The Porsche 911 2.7 - litre
Such is the lot of a motoring journalist that he usually becomes rather blasé about the more expensive cars he drives yet at the same time hyper-critical, perhaps trying to avoid the impression that he might be trying to be too kind to the particular manufacturer. However, every so often the lot of Motor Sport’s staff includes a car which provokes uninhibited enthusiasm and unavoidable eulogies and more often than not the cause of the pleasure is the Porsche 911 badge on the tail. To us, as enthusiastic drivers, Porsche 911s are the instigators of a search through our little black book of superlatives in an inadequate attempt to describe the qualities which provide almost unbeatable engineering quality, exquisite handling and roadholding, magnificent performance, indeed in most of our minds the finest all-round road car in the World.
If Porsches have had one failing in the past it has been that the engines have been somewhat inflexible (more than somewhat in the case of the 2-litre 911S), necessitating considerable stirring of the five-speed gearbox, perhaps enjoyable on the open road, but tiresome in traffic. As capacity has crept up from 2-litre to 2.2-litre to 2.4-litre the torque and thus flexibility has improved and now the introduction of the 2.7-litre flat-six engine for the 911 and 911S, the capacity which was first tried and tested on the Carrera, has created a veritable velvet glove, certainly in the case of our 911 road-test car, quite amazingly easy to drive so that even grandmother stepping out of her Minor 1000 wouldn’t find herself in too much deep water, indeed would probably love the car. At the other end of the scale few up-andcoming racing drivers would wish to be without one as a road car if they had the chance and the choice. To remove the velvet glove reveals not a particularly vicious iron hand in 911 guise (the range has been simplified, the 911T and E being replaced by the 911)—the 911S and the 2.7 Carrera, or even more so, the 3-litre Carrera should you be so lucky as to acquire one of the five right-hand-drive cars to be imported into this country, provide a more angry specification. In fact the 2.7-litre engine is a few brake horsepower down on the old 2.4-litre 911E, the version which is more readily comparable, being quoted at 150 b.h.p.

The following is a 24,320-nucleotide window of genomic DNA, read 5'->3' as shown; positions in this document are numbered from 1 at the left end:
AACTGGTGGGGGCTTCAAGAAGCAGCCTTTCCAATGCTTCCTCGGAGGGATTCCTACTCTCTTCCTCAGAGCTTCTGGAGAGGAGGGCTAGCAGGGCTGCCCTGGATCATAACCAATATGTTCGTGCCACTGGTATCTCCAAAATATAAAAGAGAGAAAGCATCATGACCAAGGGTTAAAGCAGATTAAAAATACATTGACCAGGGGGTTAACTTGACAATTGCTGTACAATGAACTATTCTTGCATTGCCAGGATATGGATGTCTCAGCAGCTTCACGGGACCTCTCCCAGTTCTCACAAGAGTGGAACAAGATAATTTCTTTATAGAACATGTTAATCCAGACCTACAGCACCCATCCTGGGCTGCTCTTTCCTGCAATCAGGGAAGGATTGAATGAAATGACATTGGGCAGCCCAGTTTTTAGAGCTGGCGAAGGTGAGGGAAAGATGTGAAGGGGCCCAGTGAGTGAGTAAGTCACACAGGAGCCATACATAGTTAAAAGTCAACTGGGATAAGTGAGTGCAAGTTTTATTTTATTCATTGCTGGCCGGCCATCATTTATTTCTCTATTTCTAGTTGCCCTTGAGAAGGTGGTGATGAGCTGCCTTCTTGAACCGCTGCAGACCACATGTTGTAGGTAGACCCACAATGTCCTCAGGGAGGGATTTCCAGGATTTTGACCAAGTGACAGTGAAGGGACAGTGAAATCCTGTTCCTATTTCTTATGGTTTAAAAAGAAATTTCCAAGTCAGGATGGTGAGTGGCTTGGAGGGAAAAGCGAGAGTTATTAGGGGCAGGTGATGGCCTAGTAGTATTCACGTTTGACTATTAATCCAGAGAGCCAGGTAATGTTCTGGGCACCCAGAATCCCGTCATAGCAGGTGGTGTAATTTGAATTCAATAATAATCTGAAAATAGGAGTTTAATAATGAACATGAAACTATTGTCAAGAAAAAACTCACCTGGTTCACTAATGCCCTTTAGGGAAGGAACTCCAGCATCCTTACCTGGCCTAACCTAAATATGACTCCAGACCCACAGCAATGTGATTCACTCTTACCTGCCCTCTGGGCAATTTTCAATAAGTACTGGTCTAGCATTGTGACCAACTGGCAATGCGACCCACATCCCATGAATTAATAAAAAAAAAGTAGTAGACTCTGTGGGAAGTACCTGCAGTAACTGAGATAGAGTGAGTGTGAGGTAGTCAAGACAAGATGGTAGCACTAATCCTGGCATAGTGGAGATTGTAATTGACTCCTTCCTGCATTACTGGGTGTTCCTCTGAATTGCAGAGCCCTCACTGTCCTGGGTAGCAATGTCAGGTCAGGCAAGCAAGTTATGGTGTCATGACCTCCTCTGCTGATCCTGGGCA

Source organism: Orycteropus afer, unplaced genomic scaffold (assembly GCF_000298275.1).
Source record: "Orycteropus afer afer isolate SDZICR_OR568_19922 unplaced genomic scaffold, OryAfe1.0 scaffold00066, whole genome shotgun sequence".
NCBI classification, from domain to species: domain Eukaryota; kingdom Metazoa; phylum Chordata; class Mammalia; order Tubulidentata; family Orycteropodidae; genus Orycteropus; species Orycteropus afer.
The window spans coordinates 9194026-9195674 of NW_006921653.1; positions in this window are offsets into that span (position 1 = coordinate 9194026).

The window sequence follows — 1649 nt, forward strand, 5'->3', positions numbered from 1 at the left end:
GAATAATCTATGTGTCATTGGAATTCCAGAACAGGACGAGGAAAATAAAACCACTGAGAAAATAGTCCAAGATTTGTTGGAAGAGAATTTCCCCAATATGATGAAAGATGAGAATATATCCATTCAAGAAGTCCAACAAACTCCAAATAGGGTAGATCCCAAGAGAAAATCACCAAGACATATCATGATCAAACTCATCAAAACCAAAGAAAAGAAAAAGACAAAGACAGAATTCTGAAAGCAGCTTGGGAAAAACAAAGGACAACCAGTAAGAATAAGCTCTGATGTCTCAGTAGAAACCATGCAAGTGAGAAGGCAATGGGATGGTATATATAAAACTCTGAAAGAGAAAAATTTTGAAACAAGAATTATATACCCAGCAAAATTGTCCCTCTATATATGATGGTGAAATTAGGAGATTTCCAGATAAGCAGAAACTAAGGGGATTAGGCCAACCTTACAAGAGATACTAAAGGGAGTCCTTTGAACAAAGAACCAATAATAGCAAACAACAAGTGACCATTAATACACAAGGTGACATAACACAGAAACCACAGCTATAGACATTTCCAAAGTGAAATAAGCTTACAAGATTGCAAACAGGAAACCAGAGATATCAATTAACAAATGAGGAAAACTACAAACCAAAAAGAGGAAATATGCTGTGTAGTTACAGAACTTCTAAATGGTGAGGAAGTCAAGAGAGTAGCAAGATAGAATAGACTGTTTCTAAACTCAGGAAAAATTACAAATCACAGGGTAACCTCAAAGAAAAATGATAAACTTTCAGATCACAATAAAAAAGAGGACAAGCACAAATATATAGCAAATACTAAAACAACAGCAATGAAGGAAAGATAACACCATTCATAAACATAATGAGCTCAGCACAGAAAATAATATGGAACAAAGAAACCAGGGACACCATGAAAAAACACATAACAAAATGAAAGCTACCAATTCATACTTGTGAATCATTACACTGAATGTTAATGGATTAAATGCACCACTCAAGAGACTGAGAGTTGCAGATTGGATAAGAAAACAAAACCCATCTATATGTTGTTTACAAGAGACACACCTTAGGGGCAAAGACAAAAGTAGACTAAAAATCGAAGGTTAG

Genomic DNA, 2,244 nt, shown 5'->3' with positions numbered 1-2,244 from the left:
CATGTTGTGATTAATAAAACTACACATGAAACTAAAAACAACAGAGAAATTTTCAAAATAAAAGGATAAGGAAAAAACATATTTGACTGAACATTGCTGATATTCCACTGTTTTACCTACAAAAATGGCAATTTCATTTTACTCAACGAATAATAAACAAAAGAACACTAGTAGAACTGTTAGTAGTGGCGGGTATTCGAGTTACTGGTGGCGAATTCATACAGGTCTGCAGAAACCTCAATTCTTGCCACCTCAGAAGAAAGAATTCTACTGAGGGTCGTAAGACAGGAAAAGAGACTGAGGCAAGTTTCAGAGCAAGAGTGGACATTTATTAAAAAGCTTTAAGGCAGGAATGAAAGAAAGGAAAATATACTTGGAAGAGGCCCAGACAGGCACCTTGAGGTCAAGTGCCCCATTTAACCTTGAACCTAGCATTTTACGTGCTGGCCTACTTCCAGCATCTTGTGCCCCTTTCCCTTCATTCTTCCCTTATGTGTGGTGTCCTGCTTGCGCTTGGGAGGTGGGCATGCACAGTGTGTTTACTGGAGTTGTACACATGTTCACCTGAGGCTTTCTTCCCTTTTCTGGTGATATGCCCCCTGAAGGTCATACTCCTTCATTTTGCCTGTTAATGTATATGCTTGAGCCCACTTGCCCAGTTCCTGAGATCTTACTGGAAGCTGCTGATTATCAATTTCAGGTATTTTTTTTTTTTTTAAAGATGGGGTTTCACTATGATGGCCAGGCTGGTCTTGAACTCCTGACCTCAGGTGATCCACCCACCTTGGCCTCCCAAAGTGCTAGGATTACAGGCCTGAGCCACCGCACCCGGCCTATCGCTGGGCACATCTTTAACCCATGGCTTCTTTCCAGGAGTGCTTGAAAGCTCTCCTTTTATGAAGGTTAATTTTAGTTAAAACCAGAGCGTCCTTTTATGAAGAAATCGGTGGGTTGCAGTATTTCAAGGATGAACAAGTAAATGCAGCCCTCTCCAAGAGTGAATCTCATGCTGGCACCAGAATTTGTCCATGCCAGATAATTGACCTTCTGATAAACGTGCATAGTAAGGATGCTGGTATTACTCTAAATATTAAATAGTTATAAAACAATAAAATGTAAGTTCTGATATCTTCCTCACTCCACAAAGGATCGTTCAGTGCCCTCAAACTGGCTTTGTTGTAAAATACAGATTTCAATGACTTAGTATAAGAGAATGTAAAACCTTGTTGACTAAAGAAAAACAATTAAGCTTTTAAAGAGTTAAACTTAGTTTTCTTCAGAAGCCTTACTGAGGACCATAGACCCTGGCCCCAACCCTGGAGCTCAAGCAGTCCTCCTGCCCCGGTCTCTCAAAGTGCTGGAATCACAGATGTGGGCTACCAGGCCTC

On the other hand, torque has risen to 168 lb. ft. DIN at a modest 3,800 r.p.m., the real object of extracting the extra capacity by increasing the bore to 90 mm. while retaining the same 70.4-mm. stroke. The result is that while standing-start stop-watch figures may have suffered fractionally, overall performance would almost certainly be found to have been improved were it possible to do a back-to-back test between the 2.4 911E and the 2.7 911 over a reasonably long and varied stretch of road.
Porsche quote a 0-100 k.p.h. (62 m.p.h.) acceleration time of 8.5 sec., and a maximum speed of 130 m.p.h. for this “ordinary” 911 and if ever there was justification for regarding performance figures as meaningless, this is it. If standing-start acceleration is insisted upon as a criterion then it should be remembered that whereas the 911’s “on paper” figures are poorer than, just to take an example, a BMW 3.0 CSi, the Porsche’s rear engine and suspension provide such outstanding traction that its maximum acceleration can be achieved on almost any surface except mud and sheet ice; even in dry conditions dramatic wheelspin usually occurs when trying to indulge in maximum acceleration with conventional layout performance cars like the CSi, so encouraging restraint and wasting performance potential. No such restraints are required with the Porsche, which can have its full potential released all the time without embarrassment. Still, that is neither here nor there; what I found so remarkable about the 911 and the proof of real all-round performance was the way in which I was able to average 70 m.p.h. without exceeding 75 m.p.h. on winding “B” roads in mid-Wales. More significantly the 2.7-litre engine called for nothing more than 4th and 5th gears to achieve this, when most certainly 3rd and even 2nd gear would have been required with the smaller engines. I might add that this brief spell as a lawabiding citizen was occasioned by the ravages on my wife’s stomach of the very high “g” forces caused by the Porsche’s limpet-like road-holding when progressing rather more meteorically. Again, on the subject of figures, 130 m.p.h. is nothing out of the ordinary in 1974; what is not reflected in this is that the 911 has a chassis designed for a 170-m.p.h. maximum speed, that the air-cooled flat-six engine regards 130 m.p.h. as a happy maximum cruising speed and that Porsche engineering makes such a speed comfortable, relaxing and safe. To cruise at similar speeds in some cars I can think of is almost like pitting a cockleshell against a Force 10 gale. To extend the simile would be to liken the Porsche to the Queen Elizabeth II in Force 6. It is the sort of performance which allowed me to cover two 200-mile journeys in two hours each without exceeding 110 m.p.h, more than half-a-dozen times and to arrive at journey’s end more relaxed and happily satisfied than at the beginning. This caused our much-travelled and similarly blasé photographer, who was equally comfortable and relaxed in the passenger seat, to remark, unfacetiously, “This beats flying,” The Porsche is that sort of motor car.